My advisor, Kris, thought writing up a development plan — a type of reflection on the work grad students are doing, and what they want to do with their career — would be helpful in preparation for my comprehensive exams. She was right! I really enjoyed putting my thoughts into words, and thought it would make a great blog post, so here it is! Enjoy.
Throughout my research and job experiences, I have sought to involve communities in environmental decisions. My roles have involved creating resources for communities, developing management strategies that integrate community-based knowledge, and working with local groups to increase outreach and involvement in the scientific and water resource management processes.
My educational background in community-based research led to me to previous positions working with communities around Boston, Chicago, and throughout Pennsylvania to increase awareness of environmental impacts, and increase participation in water quality research. Being part of a team at the Alliance for Aquatic Resource Monitoring that acted as a resource to volunteer groups interested in creating research protocols, collecting water samples, recording, and finally, analyzing data was nothing short of inspiring. Looking ahead in my field, I saw exciting career possibilities that opened up research to communities through integrating local knowledge, leveraging academic resources, and increasing scientific communications in order to develop outcomes where both communities and academic institutions benefited from collaborations.
I knew that to continue to combine social and natural sciences towards larger impacts in the future I would need additional training. I sought out a master’s degree in natural resources at the University of Vermont to improve my knowledge of natural systems, water resource management, and community-based participation in management and outreach strategies.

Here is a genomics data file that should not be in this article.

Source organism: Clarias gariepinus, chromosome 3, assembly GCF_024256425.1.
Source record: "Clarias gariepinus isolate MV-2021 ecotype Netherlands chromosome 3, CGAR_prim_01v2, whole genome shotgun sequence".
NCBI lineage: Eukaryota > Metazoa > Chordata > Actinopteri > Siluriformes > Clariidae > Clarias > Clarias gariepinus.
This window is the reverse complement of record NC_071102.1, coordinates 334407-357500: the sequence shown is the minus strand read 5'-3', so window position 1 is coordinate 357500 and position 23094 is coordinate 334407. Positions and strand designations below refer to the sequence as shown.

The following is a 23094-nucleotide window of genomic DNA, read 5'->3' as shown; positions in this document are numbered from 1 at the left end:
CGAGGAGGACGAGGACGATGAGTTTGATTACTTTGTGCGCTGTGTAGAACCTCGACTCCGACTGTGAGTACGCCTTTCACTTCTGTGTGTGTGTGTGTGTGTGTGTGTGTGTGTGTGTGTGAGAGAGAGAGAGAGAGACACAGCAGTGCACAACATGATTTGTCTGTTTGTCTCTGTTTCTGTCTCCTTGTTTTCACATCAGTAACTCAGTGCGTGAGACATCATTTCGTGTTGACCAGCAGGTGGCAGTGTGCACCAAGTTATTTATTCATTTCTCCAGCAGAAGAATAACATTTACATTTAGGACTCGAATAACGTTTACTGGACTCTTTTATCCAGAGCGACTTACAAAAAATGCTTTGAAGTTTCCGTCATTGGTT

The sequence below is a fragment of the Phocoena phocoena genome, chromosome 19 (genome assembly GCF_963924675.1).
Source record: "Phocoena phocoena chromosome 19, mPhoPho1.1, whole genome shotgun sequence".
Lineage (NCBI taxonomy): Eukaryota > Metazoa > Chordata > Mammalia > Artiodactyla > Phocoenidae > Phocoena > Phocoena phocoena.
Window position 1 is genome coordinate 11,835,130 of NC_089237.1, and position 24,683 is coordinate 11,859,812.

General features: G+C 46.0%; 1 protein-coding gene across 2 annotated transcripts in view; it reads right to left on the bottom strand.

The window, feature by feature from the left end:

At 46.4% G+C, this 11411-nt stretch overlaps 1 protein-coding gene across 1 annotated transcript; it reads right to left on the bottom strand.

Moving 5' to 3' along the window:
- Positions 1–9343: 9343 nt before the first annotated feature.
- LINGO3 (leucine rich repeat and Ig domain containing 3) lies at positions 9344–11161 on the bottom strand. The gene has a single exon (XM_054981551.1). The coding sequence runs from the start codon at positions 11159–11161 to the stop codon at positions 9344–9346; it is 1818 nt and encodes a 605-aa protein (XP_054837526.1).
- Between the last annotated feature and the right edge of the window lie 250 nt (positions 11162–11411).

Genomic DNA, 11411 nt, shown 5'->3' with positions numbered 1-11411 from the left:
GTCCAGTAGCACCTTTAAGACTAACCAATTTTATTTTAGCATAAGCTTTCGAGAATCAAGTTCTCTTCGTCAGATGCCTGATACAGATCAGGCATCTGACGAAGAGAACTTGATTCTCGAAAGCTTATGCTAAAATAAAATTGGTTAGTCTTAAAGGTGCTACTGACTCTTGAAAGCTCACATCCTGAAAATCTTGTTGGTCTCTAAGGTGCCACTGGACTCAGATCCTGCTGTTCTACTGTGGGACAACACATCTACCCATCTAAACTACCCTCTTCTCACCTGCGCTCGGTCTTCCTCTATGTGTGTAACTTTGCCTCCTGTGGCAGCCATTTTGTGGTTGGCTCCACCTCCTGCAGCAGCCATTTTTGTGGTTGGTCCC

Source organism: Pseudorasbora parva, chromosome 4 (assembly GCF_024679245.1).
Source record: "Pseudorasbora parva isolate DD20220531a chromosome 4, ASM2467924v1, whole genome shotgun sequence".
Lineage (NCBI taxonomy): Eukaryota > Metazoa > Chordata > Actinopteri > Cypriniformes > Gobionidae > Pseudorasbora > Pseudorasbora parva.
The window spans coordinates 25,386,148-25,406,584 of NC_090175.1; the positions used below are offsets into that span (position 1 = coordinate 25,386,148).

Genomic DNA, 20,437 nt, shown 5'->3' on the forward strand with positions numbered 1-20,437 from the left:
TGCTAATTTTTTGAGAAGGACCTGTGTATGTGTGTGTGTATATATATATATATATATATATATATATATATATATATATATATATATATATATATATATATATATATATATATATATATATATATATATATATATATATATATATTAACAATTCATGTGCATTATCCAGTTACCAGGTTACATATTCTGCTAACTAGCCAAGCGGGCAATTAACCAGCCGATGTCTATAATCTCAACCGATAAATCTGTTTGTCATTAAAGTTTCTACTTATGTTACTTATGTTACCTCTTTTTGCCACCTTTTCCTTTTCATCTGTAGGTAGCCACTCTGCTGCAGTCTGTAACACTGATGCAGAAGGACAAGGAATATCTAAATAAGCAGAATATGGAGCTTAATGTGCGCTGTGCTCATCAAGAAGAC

My project focuses on road salt impacts to surface waters. Specifically, I am researching the current practices of private contractors through the Lake Champlain Basin, in addition to their motivations and barriers to adopt best management practices. Through examining the current practices of private contractors, recommendations for community-based social marketing tools that reduce the barriers private contractors have towards adopting best management practices can be created.
Through this project, I am applying my previous experience in water quality research with my background working with communities. Through my studies, I hope to continue to build on my social science and environmental studies background with courses in natural resource management and aquatic ecology. Through the combined project outcomes and my classes, I hope to continue to build practical skills in applied research, tools that increase community involvement in water management decisions, and science communication and outreach.
This year I have so far focused on mixed-methods research and will spend a significant amount of this summer analyzing both qualitative and quantitative data and writing my thesis. In addition to continuing to conduct my research and write on research outcomes, I look forward to applying these outcomes towards recommendations for future outreach strategies. These recommendations will become part of a larger outreach initiative, and I am excited to be part of their development and possibly implementation into the fall through an annual conference targeted towards winter management professionals, creating accessible resources for private contractors to integrate best management practices, and more.
By practicing applied research, I hope to increase my capacity to be involved in water resource management, especially when management decisions integrate communities. I look forward to continuing to increase my understanding of aquatic systems and community-based research, to develop my experience in science communication outreach and methods, and to continue a career supporting community involvement in surface water research and management.